Cell signaling pathways in the neuroprotective actions of the green tea polyphenol (-)-epigallocatechin-3-gallate: implications for neurodegenerative diseases

Authors

  • Silvia Mandel,

    1. Eve Topf and USA National Parkinson Foundation Centers of Excellence for Neurodegenerative Diseases Research and Department of Pharmacology, Technion-Faculty of Medicine, Haifa, Israel
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  • Orly Weinreb,

    1. Eve Topf and USA National Parkinson Foundation Centers of Excellence for Neurodegenerative Diseases Research and Department of Pharmacology, Technion-Faculty of Medicine, Haifa, Israel
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  • Tamar Amit,

    1. Eve Topf and USA National Parkinson Foundation Centers of Excellence for Neurodegenerative Diseases Research and Department of Pharmacology, Technion-Faculty of Medicine, Haifa, Israel
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  • Moussa B. H. Youdim

    1. Eve Topf and USA National Parkinson Foundation Centers of Excellence for Neurodegenerative Diseases Research and Department of Pharmacology, Technion-Faculty of Medicine, Haifa, Israel
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Address correspondence and reprint requests to M. B. H. Youdim, Eve Topf and USA National Parkinson Foundation Centers of Excellence for Neurodegenerative Diseases Research and Department of Pharmacology, Technion-Faculty of Medicine, Efron Street, PO Box 9697, Haifa 31096, Israel. E-mail: Youdim@Tx.Technion.ac.il

Abstract

Accumulating evidence supports the hypothesis that brain iron misregulation and oxidative stress (OS), resulting in reactive oxygen species (ROS) generation from H2O2 and inflammatory processes, trigger a cascade of events leading to apoptotic/necrotic cell death in neurodegenerative disorders, such as Parkinson's (PD), Alzheimer's (AD) and Huntington's diseases, and amyotrophic lateral sclerosis (ALS). Thus, novel therapeutic approaches aimed at neutralization of OS-induced neurotoxicity, support the application of ROS scavengers, transition metals (e.g. iron and copper) chelators and non-vitamin natural antioxidant polyphenols, in monotherapy, or as part of antioxidant cocktail formulation for these diseases. Both experimental and epidemiological evidence demonstrate that flavonoid polyphenols, particularly from green tea and blueberries, improve age-related cognitive decline and are neuroprotective in models of PD, AD and cerebral ischemia/reperfusion injuries. However, recent studies indicate that the radical scavenger property of green tea polyphenols is unlikely to be the sole explanation for their neuroprotective capacity and in fact, a wide spectrum of cellular signaling events may well account for their biological actions. In this article, the currently established mechanisms involved in the beneficial health action and emerging studies concerning the putative novel molecular neuroprotective activity of green tea and its major polyphenol (-)-epigallocatechin-3-gallate (EGCG), will be reviewed and discussed.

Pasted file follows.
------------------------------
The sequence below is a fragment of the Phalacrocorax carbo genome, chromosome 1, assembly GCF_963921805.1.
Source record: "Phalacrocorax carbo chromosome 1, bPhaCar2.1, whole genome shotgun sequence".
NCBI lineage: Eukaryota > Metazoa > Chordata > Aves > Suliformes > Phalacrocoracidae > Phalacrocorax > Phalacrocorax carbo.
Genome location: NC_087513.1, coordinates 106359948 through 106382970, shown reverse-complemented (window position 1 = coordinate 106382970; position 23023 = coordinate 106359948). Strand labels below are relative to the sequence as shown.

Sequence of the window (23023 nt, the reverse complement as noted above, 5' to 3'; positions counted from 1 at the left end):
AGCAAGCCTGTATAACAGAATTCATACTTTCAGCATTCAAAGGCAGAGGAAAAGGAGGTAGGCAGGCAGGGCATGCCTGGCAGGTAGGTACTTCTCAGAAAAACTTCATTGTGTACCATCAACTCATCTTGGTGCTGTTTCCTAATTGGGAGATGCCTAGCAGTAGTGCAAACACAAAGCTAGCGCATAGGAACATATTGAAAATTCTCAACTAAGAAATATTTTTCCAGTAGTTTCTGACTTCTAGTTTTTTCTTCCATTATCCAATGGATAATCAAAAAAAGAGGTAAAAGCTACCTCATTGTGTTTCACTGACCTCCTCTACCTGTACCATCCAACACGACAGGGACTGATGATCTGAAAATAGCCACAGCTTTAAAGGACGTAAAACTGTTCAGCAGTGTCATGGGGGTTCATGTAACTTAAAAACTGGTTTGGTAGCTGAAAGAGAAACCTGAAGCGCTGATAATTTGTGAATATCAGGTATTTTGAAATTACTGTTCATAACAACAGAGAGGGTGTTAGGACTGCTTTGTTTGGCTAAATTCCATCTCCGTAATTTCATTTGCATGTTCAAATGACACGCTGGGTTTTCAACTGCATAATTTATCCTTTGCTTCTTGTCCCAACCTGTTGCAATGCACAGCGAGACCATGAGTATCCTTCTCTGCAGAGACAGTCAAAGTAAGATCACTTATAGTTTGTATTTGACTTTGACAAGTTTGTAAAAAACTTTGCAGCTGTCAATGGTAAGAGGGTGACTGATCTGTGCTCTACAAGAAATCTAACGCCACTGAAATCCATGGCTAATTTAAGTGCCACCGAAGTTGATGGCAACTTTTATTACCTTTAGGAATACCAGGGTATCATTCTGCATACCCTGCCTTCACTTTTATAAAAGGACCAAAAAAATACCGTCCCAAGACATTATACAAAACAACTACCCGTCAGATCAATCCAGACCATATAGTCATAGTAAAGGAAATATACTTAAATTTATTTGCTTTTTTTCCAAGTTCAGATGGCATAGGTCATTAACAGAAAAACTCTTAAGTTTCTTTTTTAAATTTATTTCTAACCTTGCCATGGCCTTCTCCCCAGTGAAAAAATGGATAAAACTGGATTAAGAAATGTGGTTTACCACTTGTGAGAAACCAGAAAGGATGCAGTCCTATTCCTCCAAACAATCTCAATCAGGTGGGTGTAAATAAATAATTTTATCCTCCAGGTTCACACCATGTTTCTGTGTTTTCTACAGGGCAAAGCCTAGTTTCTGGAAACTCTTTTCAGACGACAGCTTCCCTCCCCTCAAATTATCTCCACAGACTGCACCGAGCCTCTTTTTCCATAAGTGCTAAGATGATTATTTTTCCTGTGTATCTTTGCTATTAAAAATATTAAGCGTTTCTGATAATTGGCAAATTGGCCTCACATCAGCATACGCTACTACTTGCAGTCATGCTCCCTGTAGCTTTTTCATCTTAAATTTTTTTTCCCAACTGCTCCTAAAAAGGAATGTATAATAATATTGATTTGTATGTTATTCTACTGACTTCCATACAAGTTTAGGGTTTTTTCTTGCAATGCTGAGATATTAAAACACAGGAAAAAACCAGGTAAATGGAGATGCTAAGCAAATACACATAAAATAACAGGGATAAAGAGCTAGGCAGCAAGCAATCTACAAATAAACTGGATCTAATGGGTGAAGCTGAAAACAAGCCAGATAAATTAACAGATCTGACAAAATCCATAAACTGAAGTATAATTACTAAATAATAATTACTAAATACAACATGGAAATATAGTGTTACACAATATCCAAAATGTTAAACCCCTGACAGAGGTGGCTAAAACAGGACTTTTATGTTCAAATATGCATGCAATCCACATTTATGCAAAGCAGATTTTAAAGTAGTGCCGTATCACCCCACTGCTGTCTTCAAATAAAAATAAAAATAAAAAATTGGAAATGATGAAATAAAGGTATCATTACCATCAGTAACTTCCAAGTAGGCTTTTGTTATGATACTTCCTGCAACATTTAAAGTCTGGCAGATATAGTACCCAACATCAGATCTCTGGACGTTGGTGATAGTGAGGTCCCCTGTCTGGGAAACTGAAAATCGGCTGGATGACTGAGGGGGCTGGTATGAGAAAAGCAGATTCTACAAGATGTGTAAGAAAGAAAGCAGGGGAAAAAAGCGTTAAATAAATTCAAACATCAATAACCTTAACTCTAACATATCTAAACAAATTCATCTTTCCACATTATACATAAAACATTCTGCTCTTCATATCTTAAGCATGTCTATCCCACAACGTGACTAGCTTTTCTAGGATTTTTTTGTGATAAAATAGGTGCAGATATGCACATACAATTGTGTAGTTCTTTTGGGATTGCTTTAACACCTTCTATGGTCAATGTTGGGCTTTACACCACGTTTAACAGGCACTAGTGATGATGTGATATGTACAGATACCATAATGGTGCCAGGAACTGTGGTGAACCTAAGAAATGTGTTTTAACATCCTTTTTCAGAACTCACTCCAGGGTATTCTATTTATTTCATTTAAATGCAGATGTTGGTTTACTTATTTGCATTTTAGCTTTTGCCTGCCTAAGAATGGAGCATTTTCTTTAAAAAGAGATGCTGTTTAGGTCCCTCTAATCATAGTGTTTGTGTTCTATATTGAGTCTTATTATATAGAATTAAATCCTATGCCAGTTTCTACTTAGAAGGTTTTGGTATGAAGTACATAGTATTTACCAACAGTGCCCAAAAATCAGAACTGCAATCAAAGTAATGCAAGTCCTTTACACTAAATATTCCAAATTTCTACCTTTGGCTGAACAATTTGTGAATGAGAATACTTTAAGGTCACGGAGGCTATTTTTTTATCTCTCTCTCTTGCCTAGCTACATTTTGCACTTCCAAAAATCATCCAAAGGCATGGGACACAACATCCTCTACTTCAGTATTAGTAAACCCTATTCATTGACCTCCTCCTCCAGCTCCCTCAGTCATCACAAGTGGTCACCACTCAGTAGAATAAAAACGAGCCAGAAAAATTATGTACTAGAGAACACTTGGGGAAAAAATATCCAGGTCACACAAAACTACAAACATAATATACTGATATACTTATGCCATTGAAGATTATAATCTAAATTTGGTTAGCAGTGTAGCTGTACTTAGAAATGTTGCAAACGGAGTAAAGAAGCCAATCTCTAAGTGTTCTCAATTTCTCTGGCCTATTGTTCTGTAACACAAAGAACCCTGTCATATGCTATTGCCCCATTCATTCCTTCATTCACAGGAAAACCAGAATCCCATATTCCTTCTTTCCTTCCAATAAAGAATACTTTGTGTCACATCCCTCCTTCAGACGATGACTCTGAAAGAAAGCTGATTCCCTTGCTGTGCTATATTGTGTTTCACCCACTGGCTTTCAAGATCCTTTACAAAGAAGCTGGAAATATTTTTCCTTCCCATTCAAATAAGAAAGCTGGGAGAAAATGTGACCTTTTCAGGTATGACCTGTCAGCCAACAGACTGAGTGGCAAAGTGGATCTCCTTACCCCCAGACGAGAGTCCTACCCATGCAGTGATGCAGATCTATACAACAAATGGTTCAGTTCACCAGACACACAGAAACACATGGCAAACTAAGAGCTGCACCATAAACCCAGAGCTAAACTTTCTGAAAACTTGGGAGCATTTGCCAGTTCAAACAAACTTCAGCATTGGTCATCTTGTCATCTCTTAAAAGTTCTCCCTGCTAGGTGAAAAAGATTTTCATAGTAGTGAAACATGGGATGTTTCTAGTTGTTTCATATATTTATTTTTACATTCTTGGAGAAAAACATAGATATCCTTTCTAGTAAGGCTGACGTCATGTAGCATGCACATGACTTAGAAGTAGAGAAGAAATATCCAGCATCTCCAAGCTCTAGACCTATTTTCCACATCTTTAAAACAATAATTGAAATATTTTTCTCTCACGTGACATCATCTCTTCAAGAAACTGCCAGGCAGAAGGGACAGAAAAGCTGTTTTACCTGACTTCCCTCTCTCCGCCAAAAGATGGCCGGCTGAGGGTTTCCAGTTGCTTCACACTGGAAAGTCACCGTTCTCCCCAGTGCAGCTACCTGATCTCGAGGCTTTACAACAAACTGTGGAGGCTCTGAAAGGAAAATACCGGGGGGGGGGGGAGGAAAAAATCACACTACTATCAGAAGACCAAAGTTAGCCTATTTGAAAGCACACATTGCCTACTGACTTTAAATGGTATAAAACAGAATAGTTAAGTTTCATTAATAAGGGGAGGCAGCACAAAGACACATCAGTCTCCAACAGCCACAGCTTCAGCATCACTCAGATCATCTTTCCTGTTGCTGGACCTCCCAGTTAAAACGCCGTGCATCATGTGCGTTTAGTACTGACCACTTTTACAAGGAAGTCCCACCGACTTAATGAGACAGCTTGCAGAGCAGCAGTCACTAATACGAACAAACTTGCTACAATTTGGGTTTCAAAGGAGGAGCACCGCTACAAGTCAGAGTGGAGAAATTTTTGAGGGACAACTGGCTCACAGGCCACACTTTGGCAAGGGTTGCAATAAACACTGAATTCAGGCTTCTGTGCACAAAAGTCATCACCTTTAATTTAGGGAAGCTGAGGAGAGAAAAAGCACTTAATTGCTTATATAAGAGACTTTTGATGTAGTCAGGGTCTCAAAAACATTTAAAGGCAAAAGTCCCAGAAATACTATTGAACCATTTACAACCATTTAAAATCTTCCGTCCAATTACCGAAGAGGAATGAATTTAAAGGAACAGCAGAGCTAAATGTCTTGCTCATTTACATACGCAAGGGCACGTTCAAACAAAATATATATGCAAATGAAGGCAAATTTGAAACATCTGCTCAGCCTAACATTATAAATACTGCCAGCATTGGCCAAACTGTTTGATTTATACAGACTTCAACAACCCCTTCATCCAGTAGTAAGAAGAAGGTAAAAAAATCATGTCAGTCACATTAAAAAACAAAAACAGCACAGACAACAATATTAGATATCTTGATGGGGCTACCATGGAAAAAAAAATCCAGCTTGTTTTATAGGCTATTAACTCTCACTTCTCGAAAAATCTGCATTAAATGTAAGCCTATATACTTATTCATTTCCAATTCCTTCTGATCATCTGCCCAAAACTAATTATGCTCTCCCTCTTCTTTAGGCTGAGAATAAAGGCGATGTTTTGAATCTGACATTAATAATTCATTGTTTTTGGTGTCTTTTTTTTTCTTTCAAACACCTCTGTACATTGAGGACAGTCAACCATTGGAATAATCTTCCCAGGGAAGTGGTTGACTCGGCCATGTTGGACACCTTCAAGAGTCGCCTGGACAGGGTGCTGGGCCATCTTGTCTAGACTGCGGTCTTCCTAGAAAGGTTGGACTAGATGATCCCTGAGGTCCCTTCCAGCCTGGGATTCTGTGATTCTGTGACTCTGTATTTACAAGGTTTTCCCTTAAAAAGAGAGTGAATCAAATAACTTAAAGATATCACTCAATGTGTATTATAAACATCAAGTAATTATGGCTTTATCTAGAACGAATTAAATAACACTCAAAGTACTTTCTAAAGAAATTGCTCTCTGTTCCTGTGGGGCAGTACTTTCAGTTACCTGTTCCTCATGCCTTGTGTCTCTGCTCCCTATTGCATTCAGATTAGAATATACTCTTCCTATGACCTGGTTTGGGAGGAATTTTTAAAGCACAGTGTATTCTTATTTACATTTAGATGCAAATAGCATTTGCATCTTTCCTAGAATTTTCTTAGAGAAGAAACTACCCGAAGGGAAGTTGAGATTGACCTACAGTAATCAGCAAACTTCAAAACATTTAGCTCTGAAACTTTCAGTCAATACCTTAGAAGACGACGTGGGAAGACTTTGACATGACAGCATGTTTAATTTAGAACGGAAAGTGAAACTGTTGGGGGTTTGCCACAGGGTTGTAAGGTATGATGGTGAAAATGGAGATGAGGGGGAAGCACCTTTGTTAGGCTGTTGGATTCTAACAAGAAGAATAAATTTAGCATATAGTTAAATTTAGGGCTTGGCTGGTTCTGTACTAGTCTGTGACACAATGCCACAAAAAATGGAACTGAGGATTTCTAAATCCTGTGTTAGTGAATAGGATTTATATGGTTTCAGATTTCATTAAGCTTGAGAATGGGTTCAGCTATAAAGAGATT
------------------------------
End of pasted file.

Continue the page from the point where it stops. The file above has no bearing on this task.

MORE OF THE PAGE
Abbreviations used

amyloid-beta peptide

AD

Alzheimer's disease

ADNF

activity-dependent neurotrophic factor

ALS

amyotrophic lateral sclerosis

APP

amyloid precursor protein

ARE

antioxidant regulatory element

BDNF

brain-derived neurotrophic factor

DA

dopamine

EC

(-)-epicatechin

EGC

(-)-epigallocatechin

EGCG

(-)-epigallocatechin-3-gallate

ERK1/2

extracellular signal-regulated kinases

GSH

glutathione

JNK

c-jun-N-terminal kinase

LDL

low-density lipoprotein

NSAIDs

non-steroid anti-inflammatory drugs

MAPK

mitogen-activated protein kinases

MPTP

1-methyl-4-phenyl-1,2,3,6-tetrahydropyridine

6-OHDA

6-hydroxydopamine

OS

oxidative stress

PD

Parkinson's disease

PKC

protein kinase C

R-APO

DA receptor agonist R-apomorphine

ROS

reactive oxygen species

TRAIL

tumor necrosis factor-related apoptosis-inducing ligand

VIP

vasoactive intestinal peptide

Green tea consumption is considered a source of dietary constituents endowed with biological and pharmacological activities with potential benefits to human health (Graham 1992). Several of these have been subject, in the last few years, to intensive investigation in diverse medical disciplines, such as cardiology, oncology, inflammatory diseases, and neurology. Most of the experimental and epidemiological studies concerning green tea effects have been targeted at its possible cardiovascular, anti-inflammatory, and anticarcinogenic effects, which have been linked to the antioxidant/pro-oxidant properties of its polyphenol constituents. (Wang et al. 1994; Lin and Lin 1997; Yang et al. 1998; Lin et al. 1999a, 1999b; Pan et al. 2000). Among the various bioactive compounds, tea extract is particularly rich in flavonoids, a family of polyphenols found in fruits and vegetables, as well as in plant beverages such as tea, pomegranate juice, raspberry, blueberries, and red wine. Fresh tea (Camellia sinensis) leaves contain a high amount of catechins, a group of flavonoids or flavanols, known to constitute 30–45% of the solid green tea extract (Yang and Wang 1993; Wang et al. 1994). Among the tea catechins, (-)-epigallocatechin-3-gallate (EGCG) is the major constituent, accounting for more than 10% of the extract dry weight, followed by (-)-epigallocatechin (EGC) > (-)-epicatechin (EC) ≥ (-)-epicatechin-3-gallate (ECG). Ingested tea catechins are absorbed mainly in the small intestine and metabolized by enzymatic reactions of glucuronidation, sulfation and O-methylation. These forms are detected in plasma and excreted in bile and urine (for review see Bravo 1998). However, there are species differences concerning the bioavailability of EGCG relative to other tea catechins, as in mouse and humans it has been found to be conjugated less than EGC and EC (Kim et al. 2000; Chow et al. 2001). There is evidence that polyphenol metabolites and their parent compounds have access to the brain. Studies with radioactively labeled EGCG in mouse or chemiluminescence-based detection of EGCG in rats, demonstrated its incorporation into brain, as well as in various organs including kidney, heart, liver, spleen, and pancreas (Nakagawa and Miyazawa 1997; Suganuma et al. 1998). Furthermore, a recent study has shown that the methylated and glucuronidated derivatives of epicatechin are both detected in rat brain following oral administration (Abd El Mohsen et al. 2002).